On Friday, a man “scaled the fence” at the White House, ran across the lawn and into the executive mansion before being stopped. Now the Secret Service is talking about the possibility of having airport type screening for anyone and everyone who walks near the White House on the closed off section of Pennsylvania Avenue. Yet another reactionary plan based on a problem that made itself known in a very public way.
Hold on a moment. A person going over the fence is not that uncommon at the White House. During the Clinton administration, one guy fired an automatic weapon toward the White House until two bystanders rushed him from behind and brought him down. That was a much more serious security threat than those that happened late last week. A small aircraft was also crashed into the side of the White House when Clinton was president, something that might have given the terrorists the idea of the 9-11, 2001 attacks.
There is an alternative, in fact several, to the idea of screening people on a public street. One is this: LOCK THE FRONT DOOR to the White House. It might be convenient for the guards and others who have to come and go, but should the door be left unlocked during the night time hours? Can other ways be arranged for the Secret Service and others to come and go? Why wouldn’t the guard at the front door be in charge of unlocking it? (I haven’t spoken to the SS about this matter, but it is safe to assume that the door was unlocked last Friday, since the intruder got inside.)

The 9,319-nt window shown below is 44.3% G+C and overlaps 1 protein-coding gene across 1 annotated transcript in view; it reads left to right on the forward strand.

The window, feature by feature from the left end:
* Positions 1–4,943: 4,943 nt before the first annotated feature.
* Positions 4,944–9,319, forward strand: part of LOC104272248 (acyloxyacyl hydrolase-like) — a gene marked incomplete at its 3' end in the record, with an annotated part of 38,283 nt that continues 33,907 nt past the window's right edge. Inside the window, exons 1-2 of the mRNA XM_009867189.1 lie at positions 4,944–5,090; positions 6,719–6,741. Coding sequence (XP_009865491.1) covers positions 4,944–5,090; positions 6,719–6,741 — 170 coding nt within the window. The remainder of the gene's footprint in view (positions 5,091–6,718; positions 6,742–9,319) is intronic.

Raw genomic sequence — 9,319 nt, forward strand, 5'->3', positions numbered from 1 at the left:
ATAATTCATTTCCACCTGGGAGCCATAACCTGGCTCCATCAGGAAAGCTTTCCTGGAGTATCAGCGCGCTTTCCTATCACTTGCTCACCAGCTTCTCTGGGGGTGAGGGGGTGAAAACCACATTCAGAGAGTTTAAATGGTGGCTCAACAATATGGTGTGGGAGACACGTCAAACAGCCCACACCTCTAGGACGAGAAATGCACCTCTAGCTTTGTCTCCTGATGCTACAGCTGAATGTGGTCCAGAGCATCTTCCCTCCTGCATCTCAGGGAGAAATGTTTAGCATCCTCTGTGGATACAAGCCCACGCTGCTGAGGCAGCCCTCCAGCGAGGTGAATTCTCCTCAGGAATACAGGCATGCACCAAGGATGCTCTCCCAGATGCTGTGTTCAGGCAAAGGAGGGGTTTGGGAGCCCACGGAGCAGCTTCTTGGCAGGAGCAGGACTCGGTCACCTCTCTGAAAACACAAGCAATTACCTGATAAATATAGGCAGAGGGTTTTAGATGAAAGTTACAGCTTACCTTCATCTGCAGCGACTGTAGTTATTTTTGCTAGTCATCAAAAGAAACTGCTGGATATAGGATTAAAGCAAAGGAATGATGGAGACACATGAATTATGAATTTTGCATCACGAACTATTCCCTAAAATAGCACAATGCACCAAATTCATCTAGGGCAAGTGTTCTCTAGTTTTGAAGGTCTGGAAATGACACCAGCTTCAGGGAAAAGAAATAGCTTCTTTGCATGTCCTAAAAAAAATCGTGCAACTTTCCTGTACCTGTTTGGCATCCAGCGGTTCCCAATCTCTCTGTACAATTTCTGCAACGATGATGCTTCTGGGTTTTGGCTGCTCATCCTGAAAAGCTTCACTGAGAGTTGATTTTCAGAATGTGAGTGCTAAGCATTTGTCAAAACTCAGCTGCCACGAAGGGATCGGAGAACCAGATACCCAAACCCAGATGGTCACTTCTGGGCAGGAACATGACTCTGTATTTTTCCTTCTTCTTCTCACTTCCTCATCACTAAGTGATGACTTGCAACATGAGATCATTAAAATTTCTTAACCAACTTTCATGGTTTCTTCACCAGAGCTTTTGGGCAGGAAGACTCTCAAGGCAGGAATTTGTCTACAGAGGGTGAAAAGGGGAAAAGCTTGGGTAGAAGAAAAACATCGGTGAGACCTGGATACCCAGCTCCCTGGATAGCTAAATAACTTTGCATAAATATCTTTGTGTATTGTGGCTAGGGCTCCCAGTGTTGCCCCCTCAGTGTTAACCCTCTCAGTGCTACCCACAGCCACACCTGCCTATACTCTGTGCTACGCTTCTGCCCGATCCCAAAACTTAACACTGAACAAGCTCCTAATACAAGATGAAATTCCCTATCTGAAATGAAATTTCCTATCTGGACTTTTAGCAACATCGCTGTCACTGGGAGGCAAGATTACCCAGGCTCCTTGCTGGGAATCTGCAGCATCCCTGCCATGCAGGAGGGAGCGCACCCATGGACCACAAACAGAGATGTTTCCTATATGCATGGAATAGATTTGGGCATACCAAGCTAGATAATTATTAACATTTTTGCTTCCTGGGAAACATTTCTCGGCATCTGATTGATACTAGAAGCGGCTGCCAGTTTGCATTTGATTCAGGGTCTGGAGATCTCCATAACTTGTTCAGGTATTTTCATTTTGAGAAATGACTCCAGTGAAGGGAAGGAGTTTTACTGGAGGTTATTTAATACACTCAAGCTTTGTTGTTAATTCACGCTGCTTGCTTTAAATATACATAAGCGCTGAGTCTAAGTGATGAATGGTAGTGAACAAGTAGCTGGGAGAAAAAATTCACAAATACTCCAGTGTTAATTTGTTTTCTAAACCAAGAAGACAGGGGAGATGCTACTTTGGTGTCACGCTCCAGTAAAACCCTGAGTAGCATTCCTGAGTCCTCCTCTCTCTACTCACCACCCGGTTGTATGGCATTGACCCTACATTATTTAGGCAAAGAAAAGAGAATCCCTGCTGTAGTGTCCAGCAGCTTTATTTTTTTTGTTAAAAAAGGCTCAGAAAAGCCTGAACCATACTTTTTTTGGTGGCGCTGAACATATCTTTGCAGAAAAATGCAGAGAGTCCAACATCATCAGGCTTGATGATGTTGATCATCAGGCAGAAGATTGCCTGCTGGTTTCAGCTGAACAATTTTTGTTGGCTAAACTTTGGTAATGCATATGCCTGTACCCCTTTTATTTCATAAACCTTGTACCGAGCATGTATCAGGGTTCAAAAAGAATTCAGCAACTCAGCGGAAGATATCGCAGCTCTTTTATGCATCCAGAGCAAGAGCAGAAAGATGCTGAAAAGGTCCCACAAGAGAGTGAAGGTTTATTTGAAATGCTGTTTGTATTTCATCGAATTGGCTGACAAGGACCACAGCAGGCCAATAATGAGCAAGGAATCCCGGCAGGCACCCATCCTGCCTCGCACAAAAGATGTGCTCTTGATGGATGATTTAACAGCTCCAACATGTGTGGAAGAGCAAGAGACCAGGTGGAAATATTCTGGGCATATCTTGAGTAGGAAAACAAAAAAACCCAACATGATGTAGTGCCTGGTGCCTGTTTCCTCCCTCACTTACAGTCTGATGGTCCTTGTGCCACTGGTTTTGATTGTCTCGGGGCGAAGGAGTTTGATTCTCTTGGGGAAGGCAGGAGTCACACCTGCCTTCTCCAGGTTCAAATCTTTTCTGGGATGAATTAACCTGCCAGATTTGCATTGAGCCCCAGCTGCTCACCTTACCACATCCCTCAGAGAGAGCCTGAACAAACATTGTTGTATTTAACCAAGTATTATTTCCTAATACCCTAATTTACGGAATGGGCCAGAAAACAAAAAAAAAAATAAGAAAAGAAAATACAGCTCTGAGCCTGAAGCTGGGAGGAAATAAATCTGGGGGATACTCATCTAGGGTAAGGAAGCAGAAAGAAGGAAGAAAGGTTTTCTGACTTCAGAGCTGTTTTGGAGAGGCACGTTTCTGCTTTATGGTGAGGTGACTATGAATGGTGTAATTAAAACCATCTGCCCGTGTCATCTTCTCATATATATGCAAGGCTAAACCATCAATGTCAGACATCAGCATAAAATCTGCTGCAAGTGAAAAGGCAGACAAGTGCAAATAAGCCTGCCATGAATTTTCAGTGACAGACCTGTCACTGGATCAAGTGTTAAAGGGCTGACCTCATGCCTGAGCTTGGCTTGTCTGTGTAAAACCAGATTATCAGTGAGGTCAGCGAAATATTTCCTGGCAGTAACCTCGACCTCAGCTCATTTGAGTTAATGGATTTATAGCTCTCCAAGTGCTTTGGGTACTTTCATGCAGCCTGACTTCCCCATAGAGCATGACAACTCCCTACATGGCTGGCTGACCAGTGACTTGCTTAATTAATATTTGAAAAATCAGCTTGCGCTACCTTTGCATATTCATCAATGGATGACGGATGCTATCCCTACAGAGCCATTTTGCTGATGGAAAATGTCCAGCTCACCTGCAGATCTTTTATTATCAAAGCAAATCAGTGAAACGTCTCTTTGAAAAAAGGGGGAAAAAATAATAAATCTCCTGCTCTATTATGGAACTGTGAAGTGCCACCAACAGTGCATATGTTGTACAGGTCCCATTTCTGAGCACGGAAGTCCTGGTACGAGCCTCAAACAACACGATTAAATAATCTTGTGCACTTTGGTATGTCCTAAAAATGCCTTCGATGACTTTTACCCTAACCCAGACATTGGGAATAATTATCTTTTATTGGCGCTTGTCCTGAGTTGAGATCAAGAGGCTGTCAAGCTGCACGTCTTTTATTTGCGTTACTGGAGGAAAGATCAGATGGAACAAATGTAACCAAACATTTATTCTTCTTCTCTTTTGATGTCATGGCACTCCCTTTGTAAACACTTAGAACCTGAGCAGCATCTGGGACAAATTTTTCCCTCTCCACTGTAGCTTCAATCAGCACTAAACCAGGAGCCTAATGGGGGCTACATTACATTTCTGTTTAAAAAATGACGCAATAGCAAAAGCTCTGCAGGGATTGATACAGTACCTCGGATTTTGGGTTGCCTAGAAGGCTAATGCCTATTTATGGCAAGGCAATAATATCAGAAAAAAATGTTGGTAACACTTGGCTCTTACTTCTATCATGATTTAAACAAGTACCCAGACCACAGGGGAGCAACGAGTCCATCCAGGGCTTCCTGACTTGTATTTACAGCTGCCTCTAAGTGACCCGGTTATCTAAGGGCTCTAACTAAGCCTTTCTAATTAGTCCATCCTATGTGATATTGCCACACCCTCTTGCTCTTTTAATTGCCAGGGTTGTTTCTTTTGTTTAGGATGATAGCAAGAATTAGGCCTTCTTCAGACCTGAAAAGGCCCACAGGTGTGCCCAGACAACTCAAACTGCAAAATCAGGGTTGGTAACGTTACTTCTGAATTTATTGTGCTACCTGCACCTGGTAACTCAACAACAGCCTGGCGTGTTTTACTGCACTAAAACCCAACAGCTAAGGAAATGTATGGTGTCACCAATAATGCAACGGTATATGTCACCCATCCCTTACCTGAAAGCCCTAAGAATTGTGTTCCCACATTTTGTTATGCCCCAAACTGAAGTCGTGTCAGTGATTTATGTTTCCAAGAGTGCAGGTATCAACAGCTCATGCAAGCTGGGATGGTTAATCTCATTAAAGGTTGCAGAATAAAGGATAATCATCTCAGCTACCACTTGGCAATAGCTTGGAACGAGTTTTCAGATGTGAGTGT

Another method would be to make the fence higher and not as easy to get over, embedding sharp materials in the top of the fence. (The hands might not get cut, but other parts of the body likely would be damaged.) Still another would be to redesign Pennsylvania Avenue so that visitors are farther back from the Mansion. Tear up the street and make it curve outward, away from the grounds.
Some places that don’t allow people inside who are not checked first have the bars on the fence extending out over the top, with sharp points downward. It is rather ugly, but not nearly so intrusive as making everyone go through a metal detector type arrangement. If the bars are too close together, there is virtually no way for someone to get over them, unless they have a very large ladder, which would surely be noticed on an approach to the White House grounds.
If public screening were put in place, what about rainy or snowy days? Some sort of security shack would have to be built, which would then be declared an “eyesore”, which would then cause an appeal to Congress to be made for 20 to 50 million dollars, or a lot more, to build something “appropriate” for the nation’s capital. It never ends, in other words. In a few years, visitors who just want to walk past the White House could be forced into the kind of underground dungeon that was built to “accommodate” visitors to the US Capitol building.
Putting airport screening on a public street is a drastic step. Eventually, all of Washington, DC, might be closed off for free public access. That is where the increasing “security zone” concept is leading.